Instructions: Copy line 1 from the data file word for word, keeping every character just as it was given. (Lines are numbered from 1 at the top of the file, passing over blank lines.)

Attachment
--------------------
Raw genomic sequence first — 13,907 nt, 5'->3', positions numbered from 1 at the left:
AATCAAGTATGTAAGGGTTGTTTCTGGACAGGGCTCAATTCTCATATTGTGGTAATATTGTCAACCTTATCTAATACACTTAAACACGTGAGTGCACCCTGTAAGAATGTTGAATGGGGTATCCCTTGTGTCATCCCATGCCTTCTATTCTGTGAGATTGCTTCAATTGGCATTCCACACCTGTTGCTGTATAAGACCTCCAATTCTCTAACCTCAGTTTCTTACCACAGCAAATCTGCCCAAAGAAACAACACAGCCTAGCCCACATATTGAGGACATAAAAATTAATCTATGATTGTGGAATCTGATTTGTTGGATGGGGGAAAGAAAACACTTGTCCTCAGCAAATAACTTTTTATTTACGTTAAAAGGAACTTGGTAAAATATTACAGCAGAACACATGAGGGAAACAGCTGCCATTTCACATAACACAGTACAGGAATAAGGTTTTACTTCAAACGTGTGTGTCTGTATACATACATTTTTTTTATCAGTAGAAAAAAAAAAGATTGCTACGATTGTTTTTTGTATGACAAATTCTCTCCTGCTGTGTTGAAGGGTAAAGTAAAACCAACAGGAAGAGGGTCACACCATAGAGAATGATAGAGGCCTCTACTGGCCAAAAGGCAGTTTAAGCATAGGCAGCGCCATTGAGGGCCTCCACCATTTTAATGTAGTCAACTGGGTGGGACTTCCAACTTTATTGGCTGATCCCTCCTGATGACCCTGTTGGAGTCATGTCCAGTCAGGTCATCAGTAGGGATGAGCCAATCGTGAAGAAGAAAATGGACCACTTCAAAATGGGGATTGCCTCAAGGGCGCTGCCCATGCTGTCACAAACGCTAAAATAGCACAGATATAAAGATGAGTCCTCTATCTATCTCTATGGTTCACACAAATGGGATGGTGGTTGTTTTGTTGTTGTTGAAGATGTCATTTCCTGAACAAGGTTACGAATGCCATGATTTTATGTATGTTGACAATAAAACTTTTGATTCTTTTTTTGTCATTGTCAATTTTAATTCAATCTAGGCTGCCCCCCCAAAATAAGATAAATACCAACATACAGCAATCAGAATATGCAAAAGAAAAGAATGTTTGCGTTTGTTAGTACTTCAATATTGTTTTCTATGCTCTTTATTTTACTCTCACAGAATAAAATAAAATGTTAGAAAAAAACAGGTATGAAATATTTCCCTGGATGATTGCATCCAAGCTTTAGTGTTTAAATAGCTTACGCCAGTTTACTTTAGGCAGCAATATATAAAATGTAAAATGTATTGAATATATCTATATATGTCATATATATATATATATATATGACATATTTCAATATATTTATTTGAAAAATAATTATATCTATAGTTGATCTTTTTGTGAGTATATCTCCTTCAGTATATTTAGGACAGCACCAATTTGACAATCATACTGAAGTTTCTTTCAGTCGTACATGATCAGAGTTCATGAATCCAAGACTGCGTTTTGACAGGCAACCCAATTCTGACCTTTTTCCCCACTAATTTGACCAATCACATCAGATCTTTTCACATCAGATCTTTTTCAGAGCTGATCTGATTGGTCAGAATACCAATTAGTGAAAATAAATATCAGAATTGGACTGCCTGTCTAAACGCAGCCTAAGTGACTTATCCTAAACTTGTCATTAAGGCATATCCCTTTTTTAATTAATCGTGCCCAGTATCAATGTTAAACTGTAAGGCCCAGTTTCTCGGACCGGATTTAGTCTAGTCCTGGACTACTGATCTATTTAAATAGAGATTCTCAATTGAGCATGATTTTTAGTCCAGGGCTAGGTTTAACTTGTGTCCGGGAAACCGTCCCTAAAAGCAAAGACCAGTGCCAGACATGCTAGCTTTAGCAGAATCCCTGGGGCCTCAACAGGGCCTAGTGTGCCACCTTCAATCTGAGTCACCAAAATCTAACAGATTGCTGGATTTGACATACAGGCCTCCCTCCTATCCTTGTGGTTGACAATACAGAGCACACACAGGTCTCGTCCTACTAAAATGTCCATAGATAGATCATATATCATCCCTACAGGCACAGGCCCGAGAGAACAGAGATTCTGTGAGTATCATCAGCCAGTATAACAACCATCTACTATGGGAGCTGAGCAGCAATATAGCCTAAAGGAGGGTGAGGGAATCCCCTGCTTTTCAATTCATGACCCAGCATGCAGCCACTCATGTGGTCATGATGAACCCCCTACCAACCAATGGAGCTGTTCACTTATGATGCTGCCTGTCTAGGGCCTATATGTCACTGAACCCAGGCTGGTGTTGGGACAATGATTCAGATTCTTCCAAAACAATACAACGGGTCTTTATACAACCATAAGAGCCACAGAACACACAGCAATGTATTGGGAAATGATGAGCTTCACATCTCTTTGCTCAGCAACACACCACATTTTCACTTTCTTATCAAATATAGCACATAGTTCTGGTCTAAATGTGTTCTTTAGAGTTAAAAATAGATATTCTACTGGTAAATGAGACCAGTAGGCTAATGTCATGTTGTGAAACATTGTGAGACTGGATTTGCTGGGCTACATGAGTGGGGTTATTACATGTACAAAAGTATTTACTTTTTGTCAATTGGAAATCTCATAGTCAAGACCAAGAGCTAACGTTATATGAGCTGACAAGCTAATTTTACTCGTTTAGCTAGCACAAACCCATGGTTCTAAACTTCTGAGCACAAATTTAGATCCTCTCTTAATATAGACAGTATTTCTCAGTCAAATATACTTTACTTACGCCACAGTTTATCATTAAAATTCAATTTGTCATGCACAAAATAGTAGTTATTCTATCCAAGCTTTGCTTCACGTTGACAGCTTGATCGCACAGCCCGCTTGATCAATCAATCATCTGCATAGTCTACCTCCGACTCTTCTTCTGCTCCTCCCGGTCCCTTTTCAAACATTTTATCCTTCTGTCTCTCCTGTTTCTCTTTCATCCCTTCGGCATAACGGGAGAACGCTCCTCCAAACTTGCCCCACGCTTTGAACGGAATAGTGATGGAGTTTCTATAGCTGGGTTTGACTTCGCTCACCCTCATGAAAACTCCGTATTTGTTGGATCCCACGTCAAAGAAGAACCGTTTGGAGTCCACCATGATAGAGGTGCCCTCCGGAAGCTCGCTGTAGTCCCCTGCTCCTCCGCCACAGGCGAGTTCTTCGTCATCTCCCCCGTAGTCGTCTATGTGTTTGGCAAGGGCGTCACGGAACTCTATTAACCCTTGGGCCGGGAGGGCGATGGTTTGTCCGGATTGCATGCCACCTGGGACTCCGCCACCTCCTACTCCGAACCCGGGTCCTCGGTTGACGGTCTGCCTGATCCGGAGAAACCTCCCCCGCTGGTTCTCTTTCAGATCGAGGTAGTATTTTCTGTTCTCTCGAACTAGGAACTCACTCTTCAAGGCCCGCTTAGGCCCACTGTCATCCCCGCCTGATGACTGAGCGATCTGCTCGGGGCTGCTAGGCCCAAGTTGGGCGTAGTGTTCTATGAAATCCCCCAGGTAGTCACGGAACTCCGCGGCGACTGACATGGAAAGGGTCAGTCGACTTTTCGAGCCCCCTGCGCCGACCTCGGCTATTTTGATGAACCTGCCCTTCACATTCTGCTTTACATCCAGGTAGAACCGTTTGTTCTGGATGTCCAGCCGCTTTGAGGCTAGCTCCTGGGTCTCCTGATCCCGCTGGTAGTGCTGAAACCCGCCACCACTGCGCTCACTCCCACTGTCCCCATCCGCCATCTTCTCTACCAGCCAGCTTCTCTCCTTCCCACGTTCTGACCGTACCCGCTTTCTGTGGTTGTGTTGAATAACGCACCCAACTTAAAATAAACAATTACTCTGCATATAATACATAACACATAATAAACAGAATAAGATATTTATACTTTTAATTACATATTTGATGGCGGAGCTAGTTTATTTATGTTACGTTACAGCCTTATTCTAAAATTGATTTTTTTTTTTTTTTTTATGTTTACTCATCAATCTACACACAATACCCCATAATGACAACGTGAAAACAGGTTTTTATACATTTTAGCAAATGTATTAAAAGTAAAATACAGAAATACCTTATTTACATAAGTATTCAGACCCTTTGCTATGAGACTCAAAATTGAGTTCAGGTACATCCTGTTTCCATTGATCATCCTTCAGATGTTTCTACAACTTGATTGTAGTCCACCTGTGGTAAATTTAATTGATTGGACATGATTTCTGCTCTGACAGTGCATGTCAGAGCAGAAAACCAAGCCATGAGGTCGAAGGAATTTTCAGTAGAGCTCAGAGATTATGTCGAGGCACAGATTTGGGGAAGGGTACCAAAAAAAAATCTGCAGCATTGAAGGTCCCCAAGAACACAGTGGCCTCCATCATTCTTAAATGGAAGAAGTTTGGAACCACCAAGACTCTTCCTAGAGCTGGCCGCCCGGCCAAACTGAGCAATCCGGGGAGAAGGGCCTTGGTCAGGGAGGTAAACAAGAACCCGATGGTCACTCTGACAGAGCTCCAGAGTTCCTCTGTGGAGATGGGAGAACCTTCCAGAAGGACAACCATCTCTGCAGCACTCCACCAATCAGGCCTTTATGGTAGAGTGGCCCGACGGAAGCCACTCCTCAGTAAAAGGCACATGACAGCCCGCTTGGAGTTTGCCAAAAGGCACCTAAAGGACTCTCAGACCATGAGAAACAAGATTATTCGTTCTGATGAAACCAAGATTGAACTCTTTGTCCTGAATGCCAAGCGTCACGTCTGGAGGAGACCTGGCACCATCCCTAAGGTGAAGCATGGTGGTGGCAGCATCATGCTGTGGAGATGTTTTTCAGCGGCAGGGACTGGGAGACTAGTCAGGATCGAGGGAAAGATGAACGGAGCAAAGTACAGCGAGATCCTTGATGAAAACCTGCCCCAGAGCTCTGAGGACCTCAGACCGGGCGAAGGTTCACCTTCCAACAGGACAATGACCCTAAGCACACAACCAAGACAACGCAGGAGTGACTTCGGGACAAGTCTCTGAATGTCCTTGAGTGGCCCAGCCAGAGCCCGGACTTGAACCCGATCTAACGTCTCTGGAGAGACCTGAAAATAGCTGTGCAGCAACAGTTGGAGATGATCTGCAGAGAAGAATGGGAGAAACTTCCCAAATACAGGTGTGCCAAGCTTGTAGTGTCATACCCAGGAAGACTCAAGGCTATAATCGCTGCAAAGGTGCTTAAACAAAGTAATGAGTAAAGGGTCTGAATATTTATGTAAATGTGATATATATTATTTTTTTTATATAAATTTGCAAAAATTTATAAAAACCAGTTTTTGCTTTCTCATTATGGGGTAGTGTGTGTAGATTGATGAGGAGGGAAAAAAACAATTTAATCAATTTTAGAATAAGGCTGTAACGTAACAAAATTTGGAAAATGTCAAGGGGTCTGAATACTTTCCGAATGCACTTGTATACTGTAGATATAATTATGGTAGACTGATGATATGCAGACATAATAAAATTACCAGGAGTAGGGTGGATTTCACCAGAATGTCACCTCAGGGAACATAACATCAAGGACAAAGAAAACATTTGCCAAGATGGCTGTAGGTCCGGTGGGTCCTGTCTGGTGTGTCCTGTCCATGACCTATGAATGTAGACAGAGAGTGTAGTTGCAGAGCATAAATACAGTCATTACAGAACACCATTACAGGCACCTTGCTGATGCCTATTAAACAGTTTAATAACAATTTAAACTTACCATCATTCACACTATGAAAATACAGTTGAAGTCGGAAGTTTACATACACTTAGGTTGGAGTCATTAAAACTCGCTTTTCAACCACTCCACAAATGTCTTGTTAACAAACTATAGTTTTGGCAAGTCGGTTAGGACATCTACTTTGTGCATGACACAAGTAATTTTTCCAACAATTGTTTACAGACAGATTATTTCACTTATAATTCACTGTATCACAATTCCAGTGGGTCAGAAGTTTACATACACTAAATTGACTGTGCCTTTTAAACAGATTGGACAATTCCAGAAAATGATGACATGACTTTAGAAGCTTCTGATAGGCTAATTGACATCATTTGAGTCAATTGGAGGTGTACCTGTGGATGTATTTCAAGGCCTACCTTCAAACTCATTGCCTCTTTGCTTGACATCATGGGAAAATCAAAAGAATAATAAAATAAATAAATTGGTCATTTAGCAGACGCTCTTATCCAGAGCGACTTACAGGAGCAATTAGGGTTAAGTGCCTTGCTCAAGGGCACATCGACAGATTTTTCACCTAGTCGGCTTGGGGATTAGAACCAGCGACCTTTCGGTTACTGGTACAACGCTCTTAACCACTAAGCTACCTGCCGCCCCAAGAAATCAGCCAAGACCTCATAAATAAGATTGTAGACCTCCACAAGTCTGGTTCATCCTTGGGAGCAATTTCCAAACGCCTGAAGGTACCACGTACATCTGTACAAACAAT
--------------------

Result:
Raw genomic sequence first — 13,907 nt, 5'->3', positions numbered from 1 at the left: